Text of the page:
• As we’ve removed the outliers from the sample data and refined subsets of data by number of questions, drawing on averages for findings will give us the best insights into the correlation between the number of questions by form and completion rates.


Generally, there is a negative correlation between the number of question fields and completion rates. Overall, average completion rates see a progressive downtrend as the total number of form questions increase. However, the results also reveal fluctuations in completion rates that are worth noting:

  • There is a steady, progressive decline of completion rates for forms with 1-8 questions (overall decline of 23.93%). This is the most significant steady decline we see in completion rates across the results.
  • The trend subsequently sees a general, fluctuating decline for forms with between 8-99 questions (overall decline of 11.79%). Further, the downward trend slows by half the rate of that seen for forms with 1-8 questions.
  • We see a sharp decline with forms that have more than 100 questions (decline of 9.58%) across three groups.
  • There are two notable outliers - two single forms with question numbers of 313 and 355. One produced a notably low completion rate (37.04%), while the other produced a high completion rate given the number of questions (83.33).


Generally speaking, the higher the number of questions on a form, the lower the completion rate. However, taken in isolation, this reductionist perspective fails to highlight nuances in respondent behaviour that provide helpful insights into better form creation.

The results reveal three key sub-trends which, together with our experience working with users, allow us to presume the following:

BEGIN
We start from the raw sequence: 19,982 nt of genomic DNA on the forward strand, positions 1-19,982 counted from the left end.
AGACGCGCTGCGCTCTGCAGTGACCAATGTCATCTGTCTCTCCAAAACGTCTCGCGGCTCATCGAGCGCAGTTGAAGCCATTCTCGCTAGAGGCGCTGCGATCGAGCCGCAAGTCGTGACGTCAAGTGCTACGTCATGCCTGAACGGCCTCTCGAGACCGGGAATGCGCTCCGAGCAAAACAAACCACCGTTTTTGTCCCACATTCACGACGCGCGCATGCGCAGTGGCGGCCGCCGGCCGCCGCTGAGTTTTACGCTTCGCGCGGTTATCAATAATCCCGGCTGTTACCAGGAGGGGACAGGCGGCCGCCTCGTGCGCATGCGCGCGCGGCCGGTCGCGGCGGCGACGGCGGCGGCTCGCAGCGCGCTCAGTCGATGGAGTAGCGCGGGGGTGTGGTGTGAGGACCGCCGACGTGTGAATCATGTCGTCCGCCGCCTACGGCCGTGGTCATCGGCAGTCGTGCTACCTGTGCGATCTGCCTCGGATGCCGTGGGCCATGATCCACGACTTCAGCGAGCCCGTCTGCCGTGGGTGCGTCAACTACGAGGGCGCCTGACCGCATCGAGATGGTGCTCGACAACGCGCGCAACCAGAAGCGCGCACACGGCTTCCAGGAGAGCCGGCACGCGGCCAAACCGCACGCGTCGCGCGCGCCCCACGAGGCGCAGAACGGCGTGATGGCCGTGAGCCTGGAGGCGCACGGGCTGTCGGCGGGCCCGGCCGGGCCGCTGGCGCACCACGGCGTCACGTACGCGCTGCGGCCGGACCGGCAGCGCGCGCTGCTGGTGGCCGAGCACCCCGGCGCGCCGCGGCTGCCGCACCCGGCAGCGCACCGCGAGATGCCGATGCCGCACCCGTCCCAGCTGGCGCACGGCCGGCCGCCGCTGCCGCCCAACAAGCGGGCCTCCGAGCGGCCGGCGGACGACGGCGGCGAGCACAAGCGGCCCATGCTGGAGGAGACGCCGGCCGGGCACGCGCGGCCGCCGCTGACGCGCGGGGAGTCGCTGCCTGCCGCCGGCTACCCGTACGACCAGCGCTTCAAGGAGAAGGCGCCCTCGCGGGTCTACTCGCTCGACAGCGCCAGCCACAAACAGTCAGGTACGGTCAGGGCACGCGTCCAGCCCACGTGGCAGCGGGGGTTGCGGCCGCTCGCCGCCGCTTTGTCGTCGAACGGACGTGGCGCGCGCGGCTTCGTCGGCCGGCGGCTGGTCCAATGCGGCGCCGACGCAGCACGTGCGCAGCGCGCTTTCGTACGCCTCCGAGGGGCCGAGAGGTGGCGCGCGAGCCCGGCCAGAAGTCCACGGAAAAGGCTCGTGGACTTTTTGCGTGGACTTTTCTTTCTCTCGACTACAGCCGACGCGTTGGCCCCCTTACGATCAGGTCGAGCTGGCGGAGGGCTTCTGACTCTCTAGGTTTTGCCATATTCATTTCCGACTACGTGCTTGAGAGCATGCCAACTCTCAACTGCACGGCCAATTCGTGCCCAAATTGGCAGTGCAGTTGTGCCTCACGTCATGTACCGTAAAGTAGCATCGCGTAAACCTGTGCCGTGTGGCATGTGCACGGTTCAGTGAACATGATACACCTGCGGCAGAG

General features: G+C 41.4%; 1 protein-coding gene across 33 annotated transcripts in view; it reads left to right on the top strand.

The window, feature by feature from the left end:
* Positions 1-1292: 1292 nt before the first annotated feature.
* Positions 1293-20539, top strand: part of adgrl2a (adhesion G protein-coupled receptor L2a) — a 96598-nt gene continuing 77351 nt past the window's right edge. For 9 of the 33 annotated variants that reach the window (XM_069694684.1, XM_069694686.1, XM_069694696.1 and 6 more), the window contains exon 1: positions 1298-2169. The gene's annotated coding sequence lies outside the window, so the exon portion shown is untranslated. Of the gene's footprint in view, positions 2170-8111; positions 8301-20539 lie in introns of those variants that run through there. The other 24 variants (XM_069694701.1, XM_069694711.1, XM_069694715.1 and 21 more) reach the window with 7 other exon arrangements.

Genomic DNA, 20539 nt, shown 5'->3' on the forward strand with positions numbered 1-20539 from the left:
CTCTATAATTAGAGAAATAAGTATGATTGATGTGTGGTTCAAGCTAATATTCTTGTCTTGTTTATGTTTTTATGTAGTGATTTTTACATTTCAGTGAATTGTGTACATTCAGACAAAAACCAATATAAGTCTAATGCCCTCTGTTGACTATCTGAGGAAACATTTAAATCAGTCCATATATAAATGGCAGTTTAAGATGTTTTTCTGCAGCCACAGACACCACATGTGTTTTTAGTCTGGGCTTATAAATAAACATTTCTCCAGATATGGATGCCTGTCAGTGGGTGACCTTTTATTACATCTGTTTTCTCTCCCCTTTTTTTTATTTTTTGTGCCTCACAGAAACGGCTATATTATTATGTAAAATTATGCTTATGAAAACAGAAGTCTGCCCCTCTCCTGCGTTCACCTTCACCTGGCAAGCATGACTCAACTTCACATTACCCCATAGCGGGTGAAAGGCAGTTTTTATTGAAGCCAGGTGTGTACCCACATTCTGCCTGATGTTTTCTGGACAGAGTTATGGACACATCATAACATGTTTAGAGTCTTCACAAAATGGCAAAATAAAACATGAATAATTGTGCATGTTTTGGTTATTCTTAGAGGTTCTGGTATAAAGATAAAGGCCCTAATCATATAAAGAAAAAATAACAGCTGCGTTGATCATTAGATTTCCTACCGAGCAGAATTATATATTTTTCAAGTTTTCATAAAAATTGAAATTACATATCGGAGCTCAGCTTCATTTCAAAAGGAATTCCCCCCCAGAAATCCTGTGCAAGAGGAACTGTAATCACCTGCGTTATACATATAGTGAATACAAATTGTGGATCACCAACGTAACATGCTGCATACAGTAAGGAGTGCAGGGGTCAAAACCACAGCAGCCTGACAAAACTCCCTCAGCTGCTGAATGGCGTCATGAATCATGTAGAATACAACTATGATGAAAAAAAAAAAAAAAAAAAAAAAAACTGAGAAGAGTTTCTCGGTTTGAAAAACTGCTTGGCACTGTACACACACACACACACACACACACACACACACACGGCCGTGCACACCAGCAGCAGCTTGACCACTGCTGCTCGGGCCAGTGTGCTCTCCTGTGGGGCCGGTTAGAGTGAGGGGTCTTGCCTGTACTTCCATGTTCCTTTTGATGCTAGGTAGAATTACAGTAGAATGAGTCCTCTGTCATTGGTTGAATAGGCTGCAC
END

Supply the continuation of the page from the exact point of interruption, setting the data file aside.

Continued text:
1. The number of questions on a form does not dictate completion rates alone. The use-case and purpose of forms are also key factors. It’s likely here that forms with 1-8 questions represent a very particular set of use-cases, such as surveys, lead generation, and simple eCommerce forms, hence a dominant sub-trend appearing.

    A second sub-trend becomes present for forms with between 8-99 questions, which also likely represents different use-cases. We start to see fluctuations across this second sub-trend: forms with greater quantities of questions return higher completion rates than those with lower quantities. As the downward trend slows by half compared to the first sub-trend, the incentive for respondents to complete these forms appears to be, on average, greater.

    A third sub-trend of steady decline can be seen for forms with 100 or more questions. It’s likely that there is less incentive to complete these forms than for forms which belong to the second sub-trend. The cognitive friction created by more than 100 questions, likely means the incentive driving respondents to completion needs to be extremely strong.
  2. The outliers provide a good example of how two forms with extremely high question numbers can produce varying results: it serves as an example of how high completion rates can indeed be achieved for forms with extremely high question numbers.

While form completion rates generally see a decline due to higher quantities of questions, the number of questions on a form alone does not determine completion rates. Rather, it is one key factor that should be considered when creating a form. Purpose and incentive, as well as use-case also must be taken into consideration. It is possible to create longer forms that return a high completion rate, although it does present a greater challenge.